Jezebel’s Henry Stimler Reveals His Casino Royale-Themed Gala & Favorite Bond Girl

The previews of The Great Gatsby have me totally psyched up. Leo as Gatsby is a big ZOWIE! for me. Baz will understand. I’ve read Gatsby a zillion times. I relish the eternal optimism of the lead, his romance, his insane quest. The parties in Fitzgerald’s great tome – which attract all types, and devolve into the impure-ist bedlam – are the model for my events. The rich hobnobbing with the dressed-up peasants, the debaucherous under-classes worked well for me. Nowadays, nightlife is more segregated. Slumming isn’t the norm for the well-heeled, as most opt for mingling within the same class. The top spots thrive on big bucks and exclusivity as opposed to inclusivity. There are exceptions to this rule: usually the fun night at the usually boring joint. The hoi polloi have been banished to Brooklyn and they thank you very much. 

At Capitale’s Casino Royale-themed gala January 26th with Henry Stimler (Jezebel) and Seth Greenberg (Capitale) at the helm, the price of admission is $125, separating the men from the moochers. Capitale,130 Bowery at Grand, is the perfect setting for such an affair. The building was designed by Stanford White who was murdered by a millionaire who learned of an affair between the architect and his model wife which predated the marriage. Stanford White designed the house where Gatsby author F. Scott Fitzgerald attended those lavish parties that inspired him. Stanford also designed the Arch in Washington Square Park, The Players Club Mansion on Gramercy Park. The old post office on 31st and 8th and tons of other places. He was the epitome of the American renaissance of architecture. His murder at the hand of Harry Kendall Thaw was the "trial of the century.” Capitale is there to behold. Its beauty, timeless. Its ability to host great events, legendary. I think this is an event of Gatsby-esque proportions. J. Bond and J. Gatsby are great icons. 

This Saturday, the Casino Royale Gala will attract the best. There will be gaming tables and a live symphony orchestra and sexy singers who will perform every Bond song. There will be a late DJ set by Antonio de Angelis of Pacha Ibiza. Aston Martins will be parked outside. Shaken not stirred martinis will be  served by gold painted ladies. It’s a costume party and attendees are encouraged to come as their favorite Bond character. They have provided this link for all info and costume concepts. A full 20 percent of ticket sales will go to the Tunnel to the Towers Foundation in support of Hurricane Sandy relief efforts. A VIP table for five people goes for $2,000, for 10 people $4,000. There is a $50 ticket after 12:30p.m. as well. Their last event, “Midnight in Paris,” was all the rage and this looks like tons of fun.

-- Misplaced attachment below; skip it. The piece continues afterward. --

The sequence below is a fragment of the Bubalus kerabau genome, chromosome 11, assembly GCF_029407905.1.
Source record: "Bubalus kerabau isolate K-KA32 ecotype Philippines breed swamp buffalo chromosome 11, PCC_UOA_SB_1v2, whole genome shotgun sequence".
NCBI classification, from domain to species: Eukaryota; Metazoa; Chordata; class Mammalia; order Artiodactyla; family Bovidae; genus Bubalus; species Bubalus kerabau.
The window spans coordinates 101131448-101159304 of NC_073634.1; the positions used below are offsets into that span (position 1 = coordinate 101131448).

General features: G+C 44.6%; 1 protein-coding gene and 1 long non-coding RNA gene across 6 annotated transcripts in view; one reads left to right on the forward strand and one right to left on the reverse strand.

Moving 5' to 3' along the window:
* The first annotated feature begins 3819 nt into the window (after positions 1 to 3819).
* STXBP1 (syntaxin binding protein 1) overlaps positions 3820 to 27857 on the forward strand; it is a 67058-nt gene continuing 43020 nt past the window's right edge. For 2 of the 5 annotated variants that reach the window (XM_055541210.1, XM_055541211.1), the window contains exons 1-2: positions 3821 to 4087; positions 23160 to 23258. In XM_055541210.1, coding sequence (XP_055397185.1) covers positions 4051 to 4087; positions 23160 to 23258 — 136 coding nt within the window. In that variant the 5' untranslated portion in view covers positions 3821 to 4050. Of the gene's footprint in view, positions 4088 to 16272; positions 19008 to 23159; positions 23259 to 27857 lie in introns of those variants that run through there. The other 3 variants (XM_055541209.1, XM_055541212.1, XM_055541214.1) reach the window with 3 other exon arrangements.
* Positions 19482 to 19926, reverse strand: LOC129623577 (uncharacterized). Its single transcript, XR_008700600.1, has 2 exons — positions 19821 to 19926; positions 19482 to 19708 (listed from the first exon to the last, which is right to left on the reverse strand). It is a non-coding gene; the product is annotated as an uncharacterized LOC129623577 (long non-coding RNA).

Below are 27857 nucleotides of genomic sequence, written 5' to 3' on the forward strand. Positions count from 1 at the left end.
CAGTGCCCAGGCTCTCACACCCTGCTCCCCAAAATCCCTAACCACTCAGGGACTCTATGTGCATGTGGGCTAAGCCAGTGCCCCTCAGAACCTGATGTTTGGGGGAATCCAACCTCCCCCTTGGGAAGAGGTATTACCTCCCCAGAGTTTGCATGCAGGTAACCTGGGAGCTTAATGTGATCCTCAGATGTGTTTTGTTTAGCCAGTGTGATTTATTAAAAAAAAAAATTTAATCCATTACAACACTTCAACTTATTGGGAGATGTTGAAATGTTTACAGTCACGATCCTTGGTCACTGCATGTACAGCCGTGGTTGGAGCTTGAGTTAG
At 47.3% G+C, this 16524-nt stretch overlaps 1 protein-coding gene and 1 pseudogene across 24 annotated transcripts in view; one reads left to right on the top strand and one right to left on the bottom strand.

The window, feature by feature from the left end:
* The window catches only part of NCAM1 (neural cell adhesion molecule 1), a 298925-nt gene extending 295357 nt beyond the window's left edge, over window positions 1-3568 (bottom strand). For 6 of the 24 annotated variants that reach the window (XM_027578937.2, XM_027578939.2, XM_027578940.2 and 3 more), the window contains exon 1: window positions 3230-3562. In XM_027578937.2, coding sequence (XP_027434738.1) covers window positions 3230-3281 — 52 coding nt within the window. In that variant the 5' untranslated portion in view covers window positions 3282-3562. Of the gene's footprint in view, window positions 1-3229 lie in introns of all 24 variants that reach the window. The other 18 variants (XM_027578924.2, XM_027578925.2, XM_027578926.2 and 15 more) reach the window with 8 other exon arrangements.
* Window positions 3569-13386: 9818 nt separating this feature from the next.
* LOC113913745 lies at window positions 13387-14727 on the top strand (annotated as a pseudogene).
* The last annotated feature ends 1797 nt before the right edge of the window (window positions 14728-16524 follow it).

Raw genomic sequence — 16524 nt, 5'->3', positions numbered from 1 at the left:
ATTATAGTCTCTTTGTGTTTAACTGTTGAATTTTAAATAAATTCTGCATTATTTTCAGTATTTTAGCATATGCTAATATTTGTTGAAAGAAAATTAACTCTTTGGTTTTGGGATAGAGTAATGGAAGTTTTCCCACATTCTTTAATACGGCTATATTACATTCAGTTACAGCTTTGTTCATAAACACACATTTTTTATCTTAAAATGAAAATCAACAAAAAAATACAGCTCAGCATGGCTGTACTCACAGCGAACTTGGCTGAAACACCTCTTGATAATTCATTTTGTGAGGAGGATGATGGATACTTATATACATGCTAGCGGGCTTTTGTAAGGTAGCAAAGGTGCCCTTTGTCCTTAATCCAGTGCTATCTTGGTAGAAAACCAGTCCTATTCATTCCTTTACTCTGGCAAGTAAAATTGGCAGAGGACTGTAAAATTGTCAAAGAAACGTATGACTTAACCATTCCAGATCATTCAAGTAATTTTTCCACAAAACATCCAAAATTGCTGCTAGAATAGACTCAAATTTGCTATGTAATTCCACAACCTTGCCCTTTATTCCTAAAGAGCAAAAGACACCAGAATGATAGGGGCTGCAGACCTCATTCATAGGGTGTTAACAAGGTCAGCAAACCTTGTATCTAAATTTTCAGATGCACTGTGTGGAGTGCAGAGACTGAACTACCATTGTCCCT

I asked Henry Stimler a few questions.

What will guests see when they attend?
We are going to create a world of all things Bond, from being greeted by Miss Moneypenny, to tarot card readers, gold-painted ladies, Bond ice sculptures, full band, different singers performing all 22 Bond-themed songs, and of course a casino with amazing prizes.

What will they hear?
Well, the band will play during the gambling etc., then for the after party we are flying in Italian DJ Antonio De Angelis with DJ V to spin from 1am to 4am.

The reason for the Bond theme: is it just because it’s plain sexy?
It’s more than sexy, it’s iconic. I love Bond, and think everyone has that fantasy, the opening scene of Dr. No sitting at the table, lighting a smoke, and saying that immortal line, “Well, here you can embrace it, grab your best tux, strap on a Walter PPK (fake on please), and pull off your best ‘Bond, James Bond’ to a beautiful women, and the place will be full of beautiful Bond girls.

Why January 26th?
It’s my birthday on the 28th, so I kinda rolled with that weekend.

What have you learned from your previous event, Midnight in Paris?
Midnight in Paris was a smashing success. Everywhere people went that night, they ran into flapper girls. I ended up at 6am in a top hat and tails and the door guy asking me "what the hell’s with all the 1920s outfits tonight?” New Yorkers embrace themed parties it seems. We put on a big production –  but this one is bigger.

It’s you, Seth Greenberg, and who else?
We always have a team of people, such as Yana Tara, Michael Heller, Gary Quirk, Vito, Matt Esstes, and Vanessa Gil, but it’s just me and Seth for promotion.

Your restaurant Jezebel is providing "bites." Tell me about bites and, while you’re here, Jezebel. Who goes there? Has the kosher cuisine crossed over, and been embraced by non-Jewish patrons?
Jezebel has been a trip. We are seven months in and it’s going great. I think it’s really been embraced by people. You get such a huge mix of people, it really is the melting pot that is NYC. On any given night, you can have your table of 5 Chabad dudes sitting next to two football players with their girlfriends, next to a table of models, then a rabbi and his wife on a date, next to some huge financiers next to Russell Simmons. We have a great new chef, Chris Mitchell, formerly of The Breslin. He is just great.

For Bond, we are going to do a mix of Goldfinger food and Bond-inspired snacks. It’s gonna be very cool and super delicious.

Ok, ok, ok, who’s your favorite Bond? Who’s your favorite Bond villain and your favorite Bond girl?
Sean Connery, hands down, for favorite Bond, the girl in The Spy Who Loved Me, and Goldfinger as my fav Bond villain: "I don’t expect you to talk, Mr. Bond. I expect you to die." Classic stuff.

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Industry Insiders: Randy Scott, RDV Frontrunner

Randy Scott tells BlackBook about RDV— his newest nightlife muse, being considered the Kevin Bacon of the Industry and the social importance of the lounge.